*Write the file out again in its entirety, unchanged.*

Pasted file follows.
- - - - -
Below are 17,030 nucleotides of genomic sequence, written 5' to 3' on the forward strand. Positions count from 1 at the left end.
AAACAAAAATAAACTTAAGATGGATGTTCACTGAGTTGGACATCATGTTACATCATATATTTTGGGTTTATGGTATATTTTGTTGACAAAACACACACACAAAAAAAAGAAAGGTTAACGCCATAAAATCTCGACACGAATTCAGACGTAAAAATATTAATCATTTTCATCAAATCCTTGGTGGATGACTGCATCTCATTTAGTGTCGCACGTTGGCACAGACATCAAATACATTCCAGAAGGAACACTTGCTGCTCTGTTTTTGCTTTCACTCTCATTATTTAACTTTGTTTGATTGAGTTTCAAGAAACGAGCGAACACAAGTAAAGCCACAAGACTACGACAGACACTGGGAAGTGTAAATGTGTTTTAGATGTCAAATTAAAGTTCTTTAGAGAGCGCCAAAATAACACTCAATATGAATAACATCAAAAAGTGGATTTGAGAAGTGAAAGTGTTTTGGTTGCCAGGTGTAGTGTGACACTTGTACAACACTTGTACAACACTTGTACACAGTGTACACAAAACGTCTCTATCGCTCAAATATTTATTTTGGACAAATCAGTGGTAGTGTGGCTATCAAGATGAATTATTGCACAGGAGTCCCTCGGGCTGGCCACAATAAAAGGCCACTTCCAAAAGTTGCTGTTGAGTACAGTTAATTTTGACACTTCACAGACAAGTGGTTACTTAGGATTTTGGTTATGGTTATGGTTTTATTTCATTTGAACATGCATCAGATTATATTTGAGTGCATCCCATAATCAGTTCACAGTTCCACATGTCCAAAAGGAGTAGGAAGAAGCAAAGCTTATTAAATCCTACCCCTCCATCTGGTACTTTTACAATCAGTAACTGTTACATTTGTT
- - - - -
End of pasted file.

Below are 17,030 nucleotides of genomic sequence, written 5' to 3' on the forward strand. Positions count from 1 at the left end.
AAACAAAAATAAACTTAAGATGGATGTTCACTGAGTTGGACATCATGTTACATCATATATTTTGGGTTTATGGTATATTTTGTTGACAAAACACACACACAAAAAAAAGAAAGGTTAACGCCATAAAATCTCGACACGAATTCAGACGTAAAAATATTAATCATTTTCATCAAATCCTTGGTGGATGACTGCATCTCATTTAGTGTCGCACGTTGGCACAGACATCAAATACATTCCAGAAGGAACACTTGCTGCTCTGTTTTTGCTTTCACTCTCATTATTTAACTTTGTTTGATTGAGTTTCAAGAAACGAGCGAACACAAGTAAAGCCACAAGACTACGACAGACACTGGGAAGTGTAAATGTGTTTTAGATGTCAAATTAAAGTTCTTTAGAGAGCGCCAAAATAACACTCAATATGAATAACATCAAAAAGTGGATTTGAGAAGTGAAAGTGTTTTGGTTGCCAGGTGTAGTGTGACACTTGTACAACACTTGTACAACACTTGTACACAGTGTACACAAAACGTCTCTATCGCTCAAATATTTATTTTGGACAAATCAGTGGTAGTGTGGCTATCAAGATGAATTATTGCACAGGAGTCCCTCGGGCTGGCCACAATAAAAGGCCACTTCCAAAAGTTGCTGTTGAGTACAGTTAATTTTGACACTTCACAGACAAGTGGTTACTTAGGATTTTGGTTATGGTTATGGTTTTATTTCATTTGAACATGCATCAGATTATATTTGAGTGCATCCCATAATCAGTTCACAGTTCCACATGTCCAAAAGGAGTAGGAAGAAGCAAAGCTTATTAAATCCTACCCCTCCATCTGGTACTTTTACAATCAGTAACTGTTACATTTGTT